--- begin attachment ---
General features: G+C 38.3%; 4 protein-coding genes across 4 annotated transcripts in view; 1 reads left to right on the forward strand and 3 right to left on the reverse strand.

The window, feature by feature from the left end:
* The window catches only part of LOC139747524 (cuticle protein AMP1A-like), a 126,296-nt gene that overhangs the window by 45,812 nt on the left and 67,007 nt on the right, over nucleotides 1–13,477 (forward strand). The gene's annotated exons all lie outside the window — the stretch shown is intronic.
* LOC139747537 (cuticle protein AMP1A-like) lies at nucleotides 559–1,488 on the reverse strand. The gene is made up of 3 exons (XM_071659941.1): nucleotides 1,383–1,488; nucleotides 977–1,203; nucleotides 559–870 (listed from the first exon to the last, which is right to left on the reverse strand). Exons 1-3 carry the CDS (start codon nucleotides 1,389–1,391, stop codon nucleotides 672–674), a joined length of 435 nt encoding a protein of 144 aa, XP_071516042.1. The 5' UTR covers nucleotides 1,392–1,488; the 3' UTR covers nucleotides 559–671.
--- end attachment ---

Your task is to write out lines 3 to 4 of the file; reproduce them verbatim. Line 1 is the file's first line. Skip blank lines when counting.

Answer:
* The window catches only part of LOC139747524 (cuticle protein AMP1A-like), a 126,296-nt gene that overhangs the window by 45,812 nt on the left and 67,007 nt on the right, over nucleotides 1–13,477 (forward strand). The gene's annotated exons all lie outside the window — the stretch shown is intronic.
* LOC139747537 (cuticle protein AMP1A-like) lies at nucleotides 559–1,488 on the reverse strand. The gene is made up of 3 exons (XM_071659941.1): nucleotides 1,383–1,488; nucleotides 977–1,203; nucleotides 559–870 (listed from the first exon to the last, which is right to left on the reverse strand). Exons 1-3 carry the CDS (start codon nucleotides 1,389–1,391, stop codon nucleotides 672–674), a joined length of 435 nt encoding a protein of 144 aa, XP_071516042.1. The 5' UTR covers nucleotides 1,392–1,488; the 3' UTR covers nucleotides 559–671.